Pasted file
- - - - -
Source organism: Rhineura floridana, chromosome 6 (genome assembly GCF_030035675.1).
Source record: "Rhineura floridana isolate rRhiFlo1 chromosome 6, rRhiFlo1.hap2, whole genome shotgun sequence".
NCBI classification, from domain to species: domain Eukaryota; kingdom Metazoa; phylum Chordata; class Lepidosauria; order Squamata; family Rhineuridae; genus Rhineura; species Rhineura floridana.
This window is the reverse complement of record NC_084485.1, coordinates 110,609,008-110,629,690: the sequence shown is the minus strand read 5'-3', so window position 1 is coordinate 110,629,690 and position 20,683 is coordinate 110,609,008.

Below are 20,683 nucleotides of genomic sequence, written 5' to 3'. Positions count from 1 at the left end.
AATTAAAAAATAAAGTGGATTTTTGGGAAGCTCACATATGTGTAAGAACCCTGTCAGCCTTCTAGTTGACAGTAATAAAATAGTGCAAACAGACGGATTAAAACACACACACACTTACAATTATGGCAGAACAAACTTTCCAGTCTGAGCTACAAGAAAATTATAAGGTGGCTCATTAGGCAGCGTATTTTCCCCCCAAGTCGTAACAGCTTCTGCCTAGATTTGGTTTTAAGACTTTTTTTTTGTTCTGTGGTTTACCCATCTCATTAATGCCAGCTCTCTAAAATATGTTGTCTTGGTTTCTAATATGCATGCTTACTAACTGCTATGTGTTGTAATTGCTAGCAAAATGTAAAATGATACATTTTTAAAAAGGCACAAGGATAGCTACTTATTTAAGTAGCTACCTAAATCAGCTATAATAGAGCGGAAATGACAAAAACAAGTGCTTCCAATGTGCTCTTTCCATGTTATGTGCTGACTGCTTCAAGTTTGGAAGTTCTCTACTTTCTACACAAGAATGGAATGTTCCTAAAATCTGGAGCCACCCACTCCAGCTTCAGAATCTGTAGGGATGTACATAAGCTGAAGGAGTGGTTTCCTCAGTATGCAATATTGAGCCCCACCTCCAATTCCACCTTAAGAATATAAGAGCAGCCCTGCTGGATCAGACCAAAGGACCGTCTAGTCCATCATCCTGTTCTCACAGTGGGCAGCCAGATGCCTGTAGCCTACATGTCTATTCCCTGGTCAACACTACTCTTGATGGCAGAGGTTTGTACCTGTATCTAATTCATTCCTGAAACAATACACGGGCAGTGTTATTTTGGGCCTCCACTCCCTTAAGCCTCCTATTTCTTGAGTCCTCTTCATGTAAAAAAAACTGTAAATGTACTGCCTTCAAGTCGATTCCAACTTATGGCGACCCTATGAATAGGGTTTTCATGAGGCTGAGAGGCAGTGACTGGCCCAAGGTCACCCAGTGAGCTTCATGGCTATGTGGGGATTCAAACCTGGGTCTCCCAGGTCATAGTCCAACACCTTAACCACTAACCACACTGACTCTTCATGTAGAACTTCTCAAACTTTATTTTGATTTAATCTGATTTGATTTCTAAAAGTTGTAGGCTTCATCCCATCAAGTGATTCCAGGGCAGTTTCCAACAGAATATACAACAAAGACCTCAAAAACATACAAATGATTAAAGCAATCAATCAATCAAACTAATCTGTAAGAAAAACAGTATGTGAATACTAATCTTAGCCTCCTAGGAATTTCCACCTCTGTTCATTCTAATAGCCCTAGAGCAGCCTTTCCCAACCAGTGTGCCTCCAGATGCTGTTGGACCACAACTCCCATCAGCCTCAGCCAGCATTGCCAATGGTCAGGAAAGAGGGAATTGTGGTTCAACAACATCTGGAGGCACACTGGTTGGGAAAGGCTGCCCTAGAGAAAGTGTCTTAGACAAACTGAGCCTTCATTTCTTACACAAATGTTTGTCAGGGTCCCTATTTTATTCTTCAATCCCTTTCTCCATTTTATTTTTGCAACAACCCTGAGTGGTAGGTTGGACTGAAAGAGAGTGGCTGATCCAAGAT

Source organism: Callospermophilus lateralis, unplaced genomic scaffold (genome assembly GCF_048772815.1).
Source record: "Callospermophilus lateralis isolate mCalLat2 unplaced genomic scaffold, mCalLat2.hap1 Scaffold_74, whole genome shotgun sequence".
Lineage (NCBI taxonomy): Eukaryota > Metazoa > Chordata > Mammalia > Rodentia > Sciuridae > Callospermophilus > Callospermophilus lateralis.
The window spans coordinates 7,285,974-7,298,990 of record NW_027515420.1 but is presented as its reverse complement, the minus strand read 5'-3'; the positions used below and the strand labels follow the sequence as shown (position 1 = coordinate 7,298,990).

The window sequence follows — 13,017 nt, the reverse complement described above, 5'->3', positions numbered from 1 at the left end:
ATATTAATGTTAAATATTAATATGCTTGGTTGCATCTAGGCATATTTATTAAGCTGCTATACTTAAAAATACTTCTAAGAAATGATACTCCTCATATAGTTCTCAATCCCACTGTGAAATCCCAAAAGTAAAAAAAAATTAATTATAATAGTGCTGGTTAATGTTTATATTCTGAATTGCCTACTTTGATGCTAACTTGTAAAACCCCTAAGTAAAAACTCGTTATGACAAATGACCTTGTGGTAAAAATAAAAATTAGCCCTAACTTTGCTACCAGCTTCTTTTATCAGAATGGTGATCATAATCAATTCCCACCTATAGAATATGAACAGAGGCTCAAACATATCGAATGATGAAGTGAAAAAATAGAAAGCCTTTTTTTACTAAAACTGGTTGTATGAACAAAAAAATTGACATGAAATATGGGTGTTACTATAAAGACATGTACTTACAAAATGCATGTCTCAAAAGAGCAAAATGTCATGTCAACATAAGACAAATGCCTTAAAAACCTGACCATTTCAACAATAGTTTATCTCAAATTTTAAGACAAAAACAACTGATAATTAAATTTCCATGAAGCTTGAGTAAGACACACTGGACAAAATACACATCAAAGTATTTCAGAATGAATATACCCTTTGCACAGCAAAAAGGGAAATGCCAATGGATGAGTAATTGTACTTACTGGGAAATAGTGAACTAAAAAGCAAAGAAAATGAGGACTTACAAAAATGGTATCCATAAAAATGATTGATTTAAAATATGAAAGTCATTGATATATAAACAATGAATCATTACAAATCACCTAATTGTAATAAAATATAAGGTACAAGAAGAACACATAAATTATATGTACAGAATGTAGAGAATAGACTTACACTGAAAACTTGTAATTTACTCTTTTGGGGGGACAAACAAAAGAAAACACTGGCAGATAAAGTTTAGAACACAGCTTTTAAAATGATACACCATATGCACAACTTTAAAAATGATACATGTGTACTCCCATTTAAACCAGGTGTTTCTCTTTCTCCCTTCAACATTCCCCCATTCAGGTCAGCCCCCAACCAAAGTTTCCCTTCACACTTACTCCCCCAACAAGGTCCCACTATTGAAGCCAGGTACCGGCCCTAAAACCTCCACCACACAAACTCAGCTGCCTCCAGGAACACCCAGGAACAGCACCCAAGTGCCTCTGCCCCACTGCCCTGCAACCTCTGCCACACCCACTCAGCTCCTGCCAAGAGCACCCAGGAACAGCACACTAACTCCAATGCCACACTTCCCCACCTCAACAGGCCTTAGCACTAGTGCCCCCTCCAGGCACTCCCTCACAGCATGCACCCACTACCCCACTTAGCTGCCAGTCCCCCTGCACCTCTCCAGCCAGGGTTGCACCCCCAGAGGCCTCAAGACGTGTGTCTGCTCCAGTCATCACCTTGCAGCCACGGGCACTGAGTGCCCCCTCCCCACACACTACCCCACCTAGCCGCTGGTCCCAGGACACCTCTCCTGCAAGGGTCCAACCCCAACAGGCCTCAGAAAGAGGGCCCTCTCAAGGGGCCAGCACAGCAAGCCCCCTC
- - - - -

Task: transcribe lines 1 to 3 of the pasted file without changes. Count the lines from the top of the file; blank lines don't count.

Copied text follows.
Source organism: Rhineura floridana, chromosome 6 (genome assembly GCF_030035675.1).
Source record: "Rhineura floridana isolate rRhiFlo1 chromosome 6, rRhiFlo1.hap2, whole genome shotgun sequence".
NCBI classification, from domain to species: domain Eukaryota; kingdom Metazoa; phylum Chordata; class Lepidosauria; order Squamata; family Rhineuridae; genus Rhineura; species Rhineura floridana.